Grandma Louisa’s Caribbean Hot Sauce

Caroline Shin (Director)
12:01 mins.


Grandma Louisa’s hot sauce is pure fire. And I like to say, if you need protective gear to cook, then count me in. This Trinidadian pepper sauce contains 135 Scotch bonnets, 4 types of peppers, exotic fruits like pickled mangos and gooseberries and some other weird little ingredients that I never saw coming. And to bring this special hot sauce from the Caribbean over to Brooklyn, New York, Grandma Louisa had to undergo a lot of hardships dealing with domestic violence and immigration.


Caroline Shin
is a food and culture journalist, telling stories via video, photo, and text. She was a video producer at New York Magazine before officially launching her baby, Cooking with Granny (CWG), in 2015, and has since developed fun food pop-ups with immigrant grannies who, as in the web series, tell rich, cultural stories as they cook their favorite family recipes. CWG has been featured on NBC, Food & Wine, the Apollo Theater, among others. For Shin, CWG is about immigrant representation in food media both in front of and behind the camera, celebration of women’s contributions to food, and the understanding that from hamburgers to Korean barbecue, immigrants have made America delicious. This proud Queens girl holds an M.S. from Columbia Journalism School and a B.A. from Brown University. As a volunteer and member of the Young Professionals Board of Womankind, she helps immigrant women get out of and recover from violence.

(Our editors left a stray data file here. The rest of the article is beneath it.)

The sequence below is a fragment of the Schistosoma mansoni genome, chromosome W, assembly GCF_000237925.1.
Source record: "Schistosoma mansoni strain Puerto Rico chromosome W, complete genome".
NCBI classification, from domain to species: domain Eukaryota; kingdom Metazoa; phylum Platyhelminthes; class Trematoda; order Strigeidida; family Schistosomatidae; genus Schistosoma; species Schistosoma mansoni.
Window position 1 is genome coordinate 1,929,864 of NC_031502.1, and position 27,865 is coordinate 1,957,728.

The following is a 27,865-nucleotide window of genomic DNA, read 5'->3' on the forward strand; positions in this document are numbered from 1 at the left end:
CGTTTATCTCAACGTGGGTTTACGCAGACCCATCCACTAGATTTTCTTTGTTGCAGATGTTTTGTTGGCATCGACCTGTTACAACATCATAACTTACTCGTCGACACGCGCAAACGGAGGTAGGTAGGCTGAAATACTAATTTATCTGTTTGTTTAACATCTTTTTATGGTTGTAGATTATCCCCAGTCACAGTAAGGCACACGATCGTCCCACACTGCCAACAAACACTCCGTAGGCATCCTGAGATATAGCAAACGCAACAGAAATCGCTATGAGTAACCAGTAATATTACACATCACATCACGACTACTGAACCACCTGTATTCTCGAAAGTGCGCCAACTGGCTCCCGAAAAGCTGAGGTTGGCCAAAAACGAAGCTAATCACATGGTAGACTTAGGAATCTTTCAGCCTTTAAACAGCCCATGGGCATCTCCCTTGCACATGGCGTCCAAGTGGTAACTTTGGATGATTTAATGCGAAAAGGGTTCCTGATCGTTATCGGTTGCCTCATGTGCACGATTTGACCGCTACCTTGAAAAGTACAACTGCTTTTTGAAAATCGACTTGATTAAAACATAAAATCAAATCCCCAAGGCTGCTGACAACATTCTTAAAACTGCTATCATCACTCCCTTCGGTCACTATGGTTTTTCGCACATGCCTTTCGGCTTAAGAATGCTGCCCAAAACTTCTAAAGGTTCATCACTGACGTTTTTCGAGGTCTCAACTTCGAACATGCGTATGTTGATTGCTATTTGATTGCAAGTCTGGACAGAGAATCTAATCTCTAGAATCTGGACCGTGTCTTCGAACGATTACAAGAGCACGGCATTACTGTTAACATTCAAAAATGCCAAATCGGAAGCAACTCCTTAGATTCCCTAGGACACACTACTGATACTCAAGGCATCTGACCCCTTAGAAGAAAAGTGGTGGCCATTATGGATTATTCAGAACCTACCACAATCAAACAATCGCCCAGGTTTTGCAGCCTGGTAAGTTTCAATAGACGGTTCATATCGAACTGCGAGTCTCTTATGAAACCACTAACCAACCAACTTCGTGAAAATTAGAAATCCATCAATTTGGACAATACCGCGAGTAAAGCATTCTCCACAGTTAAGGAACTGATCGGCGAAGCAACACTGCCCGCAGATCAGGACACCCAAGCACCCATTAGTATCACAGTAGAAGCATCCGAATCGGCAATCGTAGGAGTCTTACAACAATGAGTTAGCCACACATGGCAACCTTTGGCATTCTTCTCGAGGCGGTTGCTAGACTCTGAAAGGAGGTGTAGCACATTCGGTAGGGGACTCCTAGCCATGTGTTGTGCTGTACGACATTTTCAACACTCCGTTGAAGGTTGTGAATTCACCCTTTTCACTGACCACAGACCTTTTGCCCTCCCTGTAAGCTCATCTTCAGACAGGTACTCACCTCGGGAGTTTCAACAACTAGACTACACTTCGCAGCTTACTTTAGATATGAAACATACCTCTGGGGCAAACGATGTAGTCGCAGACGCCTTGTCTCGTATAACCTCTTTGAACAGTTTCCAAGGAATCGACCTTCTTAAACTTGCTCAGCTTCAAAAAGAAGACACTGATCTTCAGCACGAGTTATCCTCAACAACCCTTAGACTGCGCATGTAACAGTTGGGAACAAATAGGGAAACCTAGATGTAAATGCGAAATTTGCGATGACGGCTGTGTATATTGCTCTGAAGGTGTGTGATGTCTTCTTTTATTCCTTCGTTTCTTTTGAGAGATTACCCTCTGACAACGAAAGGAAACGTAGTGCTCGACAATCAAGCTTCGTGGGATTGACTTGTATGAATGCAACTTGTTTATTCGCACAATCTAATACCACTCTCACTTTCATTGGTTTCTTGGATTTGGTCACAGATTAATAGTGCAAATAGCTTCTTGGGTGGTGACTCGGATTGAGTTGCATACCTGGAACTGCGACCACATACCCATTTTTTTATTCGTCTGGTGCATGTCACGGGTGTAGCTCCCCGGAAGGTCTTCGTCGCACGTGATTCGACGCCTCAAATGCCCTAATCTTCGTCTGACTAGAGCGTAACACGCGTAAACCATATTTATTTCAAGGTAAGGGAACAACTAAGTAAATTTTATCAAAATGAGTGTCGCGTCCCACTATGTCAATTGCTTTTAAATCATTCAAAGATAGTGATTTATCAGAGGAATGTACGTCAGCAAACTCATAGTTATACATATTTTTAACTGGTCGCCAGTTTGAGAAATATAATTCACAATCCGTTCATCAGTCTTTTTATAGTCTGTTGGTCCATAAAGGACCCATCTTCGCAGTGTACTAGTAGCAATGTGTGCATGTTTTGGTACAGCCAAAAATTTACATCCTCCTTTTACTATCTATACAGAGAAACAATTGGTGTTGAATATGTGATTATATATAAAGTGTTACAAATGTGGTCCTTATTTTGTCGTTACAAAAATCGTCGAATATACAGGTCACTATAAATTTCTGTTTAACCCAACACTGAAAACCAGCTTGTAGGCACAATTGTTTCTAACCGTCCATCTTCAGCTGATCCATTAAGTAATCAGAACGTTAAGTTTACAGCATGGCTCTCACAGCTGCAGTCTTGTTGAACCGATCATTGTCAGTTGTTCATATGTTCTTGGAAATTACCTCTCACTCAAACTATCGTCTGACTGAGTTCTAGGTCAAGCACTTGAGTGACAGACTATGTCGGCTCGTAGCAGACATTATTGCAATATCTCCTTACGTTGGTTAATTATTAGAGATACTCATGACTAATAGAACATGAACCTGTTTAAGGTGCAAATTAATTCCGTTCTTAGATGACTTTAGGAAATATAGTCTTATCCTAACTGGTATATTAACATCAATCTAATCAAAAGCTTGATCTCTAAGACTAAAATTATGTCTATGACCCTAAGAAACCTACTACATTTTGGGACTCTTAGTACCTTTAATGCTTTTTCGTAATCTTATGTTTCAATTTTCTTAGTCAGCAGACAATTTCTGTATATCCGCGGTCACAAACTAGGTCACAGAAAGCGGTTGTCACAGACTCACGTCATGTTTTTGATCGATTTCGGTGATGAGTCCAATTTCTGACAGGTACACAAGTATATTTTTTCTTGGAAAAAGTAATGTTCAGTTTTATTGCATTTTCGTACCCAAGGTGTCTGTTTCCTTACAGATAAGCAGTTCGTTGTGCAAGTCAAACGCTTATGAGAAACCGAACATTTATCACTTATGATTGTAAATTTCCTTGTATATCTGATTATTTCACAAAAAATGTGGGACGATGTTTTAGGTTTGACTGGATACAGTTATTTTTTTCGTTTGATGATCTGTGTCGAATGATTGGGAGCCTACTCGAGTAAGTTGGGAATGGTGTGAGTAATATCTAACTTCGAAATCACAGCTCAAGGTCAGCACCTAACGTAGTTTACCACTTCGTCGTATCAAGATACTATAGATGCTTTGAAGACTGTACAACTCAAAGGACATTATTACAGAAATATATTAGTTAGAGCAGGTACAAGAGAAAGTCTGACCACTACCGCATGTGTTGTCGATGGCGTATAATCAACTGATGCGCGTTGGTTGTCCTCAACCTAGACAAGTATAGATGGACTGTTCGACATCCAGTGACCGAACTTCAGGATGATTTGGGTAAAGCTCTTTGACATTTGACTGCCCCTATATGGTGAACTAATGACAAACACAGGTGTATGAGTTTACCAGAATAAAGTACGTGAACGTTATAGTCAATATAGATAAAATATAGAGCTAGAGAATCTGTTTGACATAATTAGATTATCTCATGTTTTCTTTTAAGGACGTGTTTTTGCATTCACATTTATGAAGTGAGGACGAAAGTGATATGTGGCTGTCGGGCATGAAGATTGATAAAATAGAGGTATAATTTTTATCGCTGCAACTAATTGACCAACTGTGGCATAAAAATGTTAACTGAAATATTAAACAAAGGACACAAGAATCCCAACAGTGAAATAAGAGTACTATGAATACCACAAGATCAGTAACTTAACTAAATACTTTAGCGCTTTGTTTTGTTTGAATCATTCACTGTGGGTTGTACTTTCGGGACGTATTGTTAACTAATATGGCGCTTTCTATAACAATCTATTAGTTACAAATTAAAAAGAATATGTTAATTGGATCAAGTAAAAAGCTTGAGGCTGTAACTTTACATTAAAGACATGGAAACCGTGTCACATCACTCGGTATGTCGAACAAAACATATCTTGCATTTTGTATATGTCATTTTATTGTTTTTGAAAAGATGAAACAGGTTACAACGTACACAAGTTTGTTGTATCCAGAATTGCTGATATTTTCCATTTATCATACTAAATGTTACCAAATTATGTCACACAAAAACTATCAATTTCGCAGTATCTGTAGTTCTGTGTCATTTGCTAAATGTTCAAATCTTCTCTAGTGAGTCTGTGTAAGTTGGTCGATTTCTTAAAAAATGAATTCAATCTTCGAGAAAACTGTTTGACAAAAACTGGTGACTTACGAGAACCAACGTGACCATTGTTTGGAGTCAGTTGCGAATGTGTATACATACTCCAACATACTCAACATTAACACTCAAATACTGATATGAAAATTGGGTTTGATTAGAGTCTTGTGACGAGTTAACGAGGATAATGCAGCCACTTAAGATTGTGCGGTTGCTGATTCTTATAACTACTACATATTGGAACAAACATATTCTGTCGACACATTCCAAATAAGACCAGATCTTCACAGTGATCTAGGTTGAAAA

Queens Migrant Kitchens, Stories from the Margins

Sarah K. Khan (Director)
35:54 mins.


The film tells the story of migrants, old and new, who make our food as part of the Queens Migrant Kitchen Series. In 2015, the series was launched to make migrants visible, bear witness, and relay their stories via food in the nine short films. Each piece was used to share stories about marginalized and maligned people and/or forgotten histories such as Latino street vendors, Pakistani and Nigerian caterers, and under-represented Uzbek Jewish kosher food purveyors.